CPL submits proposal to stage tournament in Trinidad
The Caribbean Premier League (CPL) organisers have submitted a proposal to Keith Rowley, the Prime Minister of Trinidad and Tobago, to stage the entirety of this year’s tournament in the country, starting in mid-August.
Last week, Rowley told the local press that he was waiting for a formal approach from the CPL, but said his government was “cautiously optimistic” about hosting the tournament, subject to clearance from the country’s health authorities.
As part of the proposal, the CPL has said it would want to host the entire tournament, comprising 34 matches, at Trinidad’s two main grounds, the Queen’s Park Oval and the Brian Lara Academy. Games might be played back-to-back on the same day at 10am and 6pm local time, meaning the tournament would be played over 25 days rather than last year’s 39. The tournament had initially been due to take place between August 19 and September 26.
Tournament officials hope that overseas players will be willing to participate, with the first round of international signings due to be announced next week, and remain optimistic that some fans will be able to attend games while adhering to social-distancing protocols.
Pete Russell, CPL’s chief operating officer, has said that officials will hold a virtual meeting with cabinet ministers on Thursday, June 4, in order to talk through details such as possible quarantine periods upon arrival in Trinidad, health protocols, and any assurances that need to be given.
“We’re ready to play,” Russell told ESPNcricinfo. “If you get the second wave that everyone hopes won’t come, we’d be back to square one, but the only other thing that will derail us is the government not allowing us to play for safety reasons. It’s just a case of getting the green light from them.”
The cricketing part of the Caribbean has avoided the worst of the COVID-19 pandemic, with death tolls remaining low after governments imposed strict lockdowns before the virus could spread. The region’s relative success in managing the pandemic has raised hopes that the CPL might be able to proceed, and the tournament has appointed a medical board of four doctors who are putting health protocols in place. The Caribbean has already hosted competitive cricket in the form of the Vincy T10 Premier League at the Arnos Vale Sporting Complex, where there were sanitising stations on and off the field.
Under current plans, all six CPL teams would stay in the same hotel in Trinidad, with each team being cordoned off and treated as a single household. Within that household of around 25, teams would be broken down into ‘clusters’ of four or five, within which social distancing could be relaxed. Players and support staff would also be subject to daily temperature checks, as well as viral and antibody tests both in the days before they would fly to Trinidad and on arrival.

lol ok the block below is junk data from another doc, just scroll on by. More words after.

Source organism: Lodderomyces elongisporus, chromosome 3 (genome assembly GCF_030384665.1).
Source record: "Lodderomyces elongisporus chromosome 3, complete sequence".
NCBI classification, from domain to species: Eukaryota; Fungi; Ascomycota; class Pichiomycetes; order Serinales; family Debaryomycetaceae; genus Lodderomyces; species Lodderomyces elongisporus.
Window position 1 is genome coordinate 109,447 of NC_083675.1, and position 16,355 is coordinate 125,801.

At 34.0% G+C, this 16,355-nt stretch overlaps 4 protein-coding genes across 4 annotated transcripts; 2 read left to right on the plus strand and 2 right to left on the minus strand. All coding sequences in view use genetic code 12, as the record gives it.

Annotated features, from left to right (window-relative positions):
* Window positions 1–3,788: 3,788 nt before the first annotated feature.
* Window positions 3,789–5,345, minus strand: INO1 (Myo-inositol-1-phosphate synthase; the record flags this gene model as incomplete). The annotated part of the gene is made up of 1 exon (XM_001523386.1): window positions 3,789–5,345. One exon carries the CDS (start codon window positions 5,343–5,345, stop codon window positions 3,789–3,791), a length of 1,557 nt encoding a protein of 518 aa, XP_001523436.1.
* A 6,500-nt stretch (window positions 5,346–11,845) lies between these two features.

While organisers had initially discussed the possibility of hosting games at Kensington Oval in Barbados, Trinidad is currently “Plan A” on account of the fact it has two international-standard grounds, which would reduce the prospect of pitches becoming worn and slow by the end of the tournament. Playing games in the morning will also be an attractive commercial proposition: the CPL’s business model relies heavily on India for broadcast revenue and sponsorship, and a 10am start time in Trinidad (7.30pm IST) would suit that market. The second game would be played at some point in the evening, with 6pm the provisional local start time.
However, the government approval remains the main stumbling block. “We don’t have a proper handle yet but we are cautiously optimistic if the CPL authorities would like to host the tournament in Trinidad,” Rowley had said last week.
Rowley said that once the proposal was submitted, the country’s chief medical’s officer would need to give his approval, with public safety the top priority. “We have to be careful… but we want to look at [staging the CPL] positively and we will,” he said.
Russell admitted that the tournament will make a financial loss this year, but said that all six franchises had confirmed they wanted to take part after being given the option not to. “They want continuity, and they want their teams to be represented,” he said. “Our thought was that if we had the option to play, we should; it’s good for the Caribbean.
“The Caribbean relies on tourism, that’s its bread and butter. So it needs to show the rest of the world that it’s open, and beaming live cricket around the world is a very good way of doing that.”
While plans to allow fans into grounds remain at an early stage, the tournament’s organisers have developed various contingency plans for behind-closed-doors cricket. These include the possibility of having socially-distanced cheerleaders, LED screens with videos of fans, and playing stadium sounds on the global TV feeds even if no fans are physically present.
With Cricket West Indies announcing last week that players across the region would be asked to take a temporary 50% pay cut, Russell said that the CPL felt a “sense of responsibility” to get players earning again following the lockdown.
“These guys’ livelihoods have been decimated through no fault of their own,” he said. “CPL isn’t just about the guys who have their IPL riches, but it’s about the journeymen, and the up-and-coming players who want to make a name for themselves. It’s very important for the whole cricketing ecosystem in the Caribbean that we get it on and these guys can earn money.” (ESPNCricinfo)